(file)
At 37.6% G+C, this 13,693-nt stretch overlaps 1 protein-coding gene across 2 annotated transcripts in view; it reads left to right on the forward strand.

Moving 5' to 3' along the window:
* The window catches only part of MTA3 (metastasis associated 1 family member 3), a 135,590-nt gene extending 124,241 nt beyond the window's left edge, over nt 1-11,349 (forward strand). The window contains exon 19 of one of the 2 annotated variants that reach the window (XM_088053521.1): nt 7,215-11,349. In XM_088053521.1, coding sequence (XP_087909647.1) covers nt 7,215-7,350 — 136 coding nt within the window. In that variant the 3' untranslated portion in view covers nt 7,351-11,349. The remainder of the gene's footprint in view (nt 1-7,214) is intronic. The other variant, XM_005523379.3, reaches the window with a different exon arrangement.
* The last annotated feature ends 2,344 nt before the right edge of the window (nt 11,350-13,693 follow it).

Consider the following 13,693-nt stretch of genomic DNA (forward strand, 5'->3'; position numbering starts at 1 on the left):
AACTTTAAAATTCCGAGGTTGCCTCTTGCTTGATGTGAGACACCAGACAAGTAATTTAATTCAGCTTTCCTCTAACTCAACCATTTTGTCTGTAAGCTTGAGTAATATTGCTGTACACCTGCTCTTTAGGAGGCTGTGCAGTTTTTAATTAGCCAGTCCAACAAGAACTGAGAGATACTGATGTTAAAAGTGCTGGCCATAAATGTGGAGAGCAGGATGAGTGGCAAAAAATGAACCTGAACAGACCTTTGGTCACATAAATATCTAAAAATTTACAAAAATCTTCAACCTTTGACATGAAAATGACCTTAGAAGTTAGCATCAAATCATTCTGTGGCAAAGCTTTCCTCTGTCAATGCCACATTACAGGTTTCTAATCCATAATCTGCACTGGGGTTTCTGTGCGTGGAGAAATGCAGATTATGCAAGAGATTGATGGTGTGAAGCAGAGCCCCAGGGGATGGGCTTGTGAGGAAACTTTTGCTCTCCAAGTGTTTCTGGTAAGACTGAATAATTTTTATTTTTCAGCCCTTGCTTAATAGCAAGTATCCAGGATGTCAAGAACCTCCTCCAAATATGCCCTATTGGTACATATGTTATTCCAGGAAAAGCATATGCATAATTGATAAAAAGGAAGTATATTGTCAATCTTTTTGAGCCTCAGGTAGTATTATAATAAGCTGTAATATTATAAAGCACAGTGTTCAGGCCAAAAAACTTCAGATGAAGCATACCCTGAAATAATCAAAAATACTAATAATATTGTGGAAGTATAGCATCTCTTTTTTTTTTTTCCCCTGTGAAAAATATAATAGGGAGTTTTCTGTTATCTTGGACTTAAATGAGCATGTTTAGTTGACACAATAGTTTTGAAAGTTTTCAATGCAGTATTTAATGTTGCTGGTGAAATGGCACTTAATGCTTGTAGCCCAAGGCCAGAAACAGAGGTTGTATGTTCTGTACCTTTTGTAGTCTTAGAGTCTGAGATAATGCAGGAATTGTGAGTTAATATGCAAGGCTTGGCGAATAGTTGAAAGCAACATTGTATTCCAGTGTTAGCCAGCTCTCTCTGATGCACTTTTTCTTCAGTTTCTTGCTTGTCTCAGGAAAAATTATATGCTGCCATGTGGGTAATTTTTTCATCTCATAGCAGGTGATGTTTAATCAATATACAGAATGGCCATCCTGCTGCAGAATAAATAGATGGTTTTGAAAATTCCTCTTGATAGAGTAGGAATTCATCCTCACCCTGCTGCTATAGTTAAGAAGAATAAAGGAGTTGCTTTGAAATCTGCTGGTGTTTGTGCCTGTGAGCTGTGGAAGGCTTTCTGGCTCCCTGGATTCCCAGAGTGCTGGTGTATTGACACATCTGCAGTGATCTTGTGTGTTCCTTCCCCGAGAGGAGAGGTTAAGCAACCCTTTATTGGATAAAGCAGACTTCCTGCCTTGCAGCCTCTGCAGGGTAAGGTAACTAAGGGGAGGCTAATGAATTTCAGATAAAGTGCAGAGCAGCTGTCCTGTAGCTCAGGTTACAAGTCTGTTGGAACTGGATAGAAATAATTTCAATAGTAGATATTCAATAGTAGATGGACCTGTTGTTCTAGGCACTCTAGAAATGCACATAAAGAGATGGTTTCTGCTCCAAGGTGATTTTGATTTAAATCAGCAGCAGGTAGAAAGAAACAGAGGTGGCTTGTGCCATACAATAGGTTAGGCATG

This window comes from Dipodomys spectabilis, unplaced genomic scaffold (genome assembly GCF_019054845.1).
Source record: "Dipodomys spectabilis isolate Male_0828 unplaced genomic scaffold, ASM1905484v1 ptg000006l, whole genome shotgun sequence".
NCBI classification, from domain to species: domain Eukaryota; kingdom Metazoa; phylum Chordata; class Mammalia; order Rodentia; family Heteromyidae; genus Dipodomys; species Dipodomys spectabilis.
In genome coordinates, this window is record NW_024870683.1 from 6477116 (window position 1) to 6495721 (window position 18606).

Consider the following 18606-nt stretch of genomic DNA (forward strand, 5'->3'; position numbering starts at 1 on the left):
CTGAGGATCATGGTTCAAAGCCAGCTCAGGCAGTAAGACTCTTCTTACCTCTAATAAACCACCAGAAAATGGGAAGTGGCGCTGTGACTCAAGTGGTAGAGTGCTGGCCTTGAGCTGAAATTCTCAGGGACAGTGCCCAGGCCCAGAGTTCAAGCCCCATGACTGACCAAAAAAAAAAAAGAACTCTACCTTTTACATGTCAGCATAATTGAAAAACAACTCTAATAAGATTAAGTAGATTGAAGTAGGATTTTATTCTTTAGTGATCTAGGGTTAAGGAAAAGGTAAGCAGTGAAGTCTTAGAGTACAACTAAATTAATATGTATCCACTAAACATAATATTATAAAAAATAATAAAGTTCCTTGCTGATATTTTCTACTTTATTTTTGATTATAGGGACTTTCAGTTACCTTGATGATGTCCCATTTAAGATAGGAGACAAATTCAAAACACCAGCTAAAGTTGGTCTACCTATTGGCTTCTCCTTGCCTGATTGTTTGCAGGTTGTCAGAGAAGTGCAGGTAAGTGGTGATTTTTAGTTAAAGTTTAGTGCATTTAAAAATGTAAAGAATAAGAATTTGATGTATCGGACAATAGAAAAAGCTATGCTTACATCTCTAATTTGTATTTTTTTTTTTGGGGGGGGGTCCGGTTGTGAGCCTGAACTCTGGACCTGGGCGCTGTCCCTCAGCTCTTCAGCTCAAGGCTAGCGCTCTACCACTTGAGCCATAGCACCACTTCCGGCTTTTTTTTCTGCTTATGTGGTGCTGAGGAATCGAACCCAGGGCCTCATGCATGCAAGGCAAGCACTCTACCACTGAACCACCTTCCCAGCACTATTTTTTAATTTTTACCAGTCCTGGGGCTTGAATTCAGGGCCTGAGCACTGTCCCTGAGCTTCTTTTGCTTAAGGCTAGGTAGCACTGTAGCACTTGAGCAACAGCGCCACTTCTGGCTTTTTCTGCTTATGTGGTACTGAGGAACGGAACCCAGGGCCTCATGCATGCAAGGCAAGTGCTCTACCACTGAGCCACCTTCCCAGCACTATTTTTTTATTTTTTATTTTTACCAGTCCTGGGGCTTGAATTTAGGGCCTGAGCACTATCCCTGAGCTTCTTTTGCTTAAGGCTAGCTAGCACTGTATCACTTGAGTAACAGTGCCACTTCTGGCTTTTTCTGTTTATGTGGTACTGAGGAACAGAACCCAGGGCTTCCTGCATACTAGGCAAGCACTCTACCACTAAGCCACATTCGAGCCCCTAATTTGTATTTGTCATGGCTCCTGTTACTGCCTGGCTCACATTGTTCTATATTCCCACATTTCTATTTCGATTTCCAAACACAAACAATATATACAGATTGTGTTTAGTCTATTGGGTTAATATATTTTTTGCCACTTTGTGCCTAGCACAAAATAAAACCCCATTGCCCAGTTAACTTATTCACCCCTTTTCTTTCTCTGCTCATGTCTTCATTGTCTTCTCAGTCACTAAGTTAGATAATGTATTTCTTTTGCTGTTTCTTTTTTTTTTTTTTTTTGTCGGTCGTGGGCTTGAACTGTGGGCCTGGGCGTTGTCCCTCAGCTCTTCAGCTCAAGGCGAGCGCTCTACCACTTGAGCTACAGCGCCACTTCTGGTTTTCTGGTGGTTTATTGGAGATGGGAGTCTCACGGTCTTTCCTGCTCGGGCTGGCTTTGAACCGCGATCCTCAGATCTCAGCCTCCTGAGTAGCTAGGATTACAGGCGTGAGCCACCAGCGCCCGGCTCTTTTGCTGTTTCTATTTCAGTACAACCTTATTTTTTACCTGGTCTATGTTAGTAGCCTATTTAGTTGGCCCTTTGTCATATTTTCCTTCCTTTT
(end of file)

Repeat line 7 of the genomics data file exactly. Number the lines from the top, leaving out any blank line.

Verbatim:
This window comes from Dipodomys spectabilis, unplaced genomic scaffold (genome assembly GCF_019054845.1).